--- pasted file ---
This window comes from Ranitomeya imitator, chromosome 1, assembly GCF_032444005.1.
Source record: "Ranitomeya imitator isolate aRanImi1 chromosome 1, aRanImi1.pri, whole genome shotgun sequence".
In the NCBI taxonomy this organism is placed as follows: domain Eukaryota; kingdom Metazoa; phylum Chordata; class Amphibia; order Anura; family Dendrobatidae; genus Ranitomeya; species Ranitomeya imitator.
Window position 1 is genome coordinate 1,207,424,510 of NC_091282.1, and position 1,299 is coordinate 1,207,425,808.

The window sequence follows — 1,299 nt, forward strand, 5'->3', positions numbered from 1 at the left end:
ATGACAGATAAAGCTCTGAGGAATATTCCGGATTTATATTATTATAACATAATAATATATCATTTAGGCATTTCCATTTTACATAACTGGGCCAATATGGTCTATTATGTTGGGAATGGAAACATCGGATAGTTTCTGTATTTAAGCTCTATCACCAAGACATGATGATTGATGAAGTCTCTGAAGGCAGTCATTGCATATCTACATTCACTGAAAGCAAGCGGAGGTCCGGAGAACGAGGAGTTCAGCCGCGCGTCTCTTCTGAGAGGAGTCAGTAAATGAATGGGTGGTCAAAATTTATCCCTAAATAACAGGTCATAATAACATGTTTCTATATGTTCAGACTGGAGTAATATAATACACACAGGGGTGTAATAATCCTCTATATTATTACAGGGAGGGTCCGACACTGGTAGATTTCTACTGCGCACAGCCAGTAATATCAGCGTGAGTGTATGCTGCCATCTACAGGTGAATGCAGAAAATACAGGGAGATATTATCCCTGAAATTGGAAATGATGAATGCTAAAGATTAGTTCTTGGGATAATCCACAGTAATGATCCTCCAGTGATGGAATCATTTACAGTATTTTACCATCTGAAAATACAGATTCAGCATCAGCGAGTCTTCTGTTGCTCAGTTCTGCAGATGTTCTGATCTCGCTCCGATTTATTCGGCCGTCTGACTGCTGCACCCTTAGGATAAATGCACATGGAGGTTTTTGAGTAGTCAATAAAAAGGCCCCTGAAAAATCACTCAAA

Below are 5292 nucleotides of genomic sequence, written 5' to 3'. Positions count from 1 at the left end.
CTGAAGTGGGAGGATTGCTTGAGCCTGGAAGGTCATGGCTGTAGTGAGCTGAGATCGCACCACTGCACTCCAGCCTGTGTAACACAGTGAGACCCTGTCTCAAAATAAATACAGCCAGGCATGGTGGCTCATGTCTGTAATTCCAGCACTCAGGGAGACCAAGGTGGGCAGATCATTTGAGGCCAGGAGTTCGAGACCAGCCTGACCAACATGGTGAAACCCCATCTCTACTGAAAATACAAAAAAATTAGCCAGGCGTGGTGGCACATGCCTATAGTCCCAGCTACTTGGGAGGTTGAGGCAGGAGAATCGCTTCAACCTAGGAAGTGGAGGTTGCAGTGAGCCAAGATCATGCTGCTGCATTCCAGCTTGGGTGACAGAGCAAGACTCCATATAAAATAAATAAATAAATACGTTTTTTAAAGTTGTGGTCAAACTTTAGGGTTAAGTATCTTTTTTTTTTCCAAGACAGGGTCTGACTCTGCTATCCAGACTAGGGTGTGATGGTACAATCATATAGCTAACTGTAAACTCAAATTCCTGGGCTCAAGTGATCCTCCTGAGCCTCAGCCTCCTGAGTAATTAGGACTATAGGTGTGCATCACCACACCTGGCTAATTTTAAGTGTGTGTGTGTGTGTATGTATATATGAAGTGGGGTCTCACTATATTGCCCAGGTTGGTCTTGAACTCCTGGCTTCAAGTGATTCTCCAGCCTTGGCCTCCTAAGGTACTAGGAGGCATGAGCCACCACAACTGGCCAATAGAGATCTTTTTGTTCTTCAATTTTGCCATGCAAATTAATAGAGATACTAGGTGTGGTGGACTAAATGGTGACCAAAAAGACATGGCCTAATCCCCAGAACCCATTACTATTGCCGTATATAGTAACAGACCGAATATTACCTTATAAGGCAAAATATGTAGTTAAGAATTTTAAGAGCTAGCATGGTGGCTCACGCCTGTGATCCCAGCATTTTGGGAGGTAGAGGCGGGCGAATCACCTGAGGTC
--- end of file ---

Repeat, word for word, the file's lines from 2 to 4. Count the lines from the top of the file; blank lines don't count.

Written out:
Source record: "Ranitomeya imitator isolate aRanImi1 chromosome 1, aRanImi1.pri, whole genome shotgun sequence".
In the NCBI taxonomy this organism is placed as follows: domain Eukaryota; kingdom Metazoa; phylum Chordata; class Amphibia; order Anura; family Dendrobatidae; genus Ranitomeya; species Ranitomeya imitator.
Window position 1 is genome coordinate 1,207,424,510 of NC_091282.1, and position 1,299 is coordinate 1,207,425,808.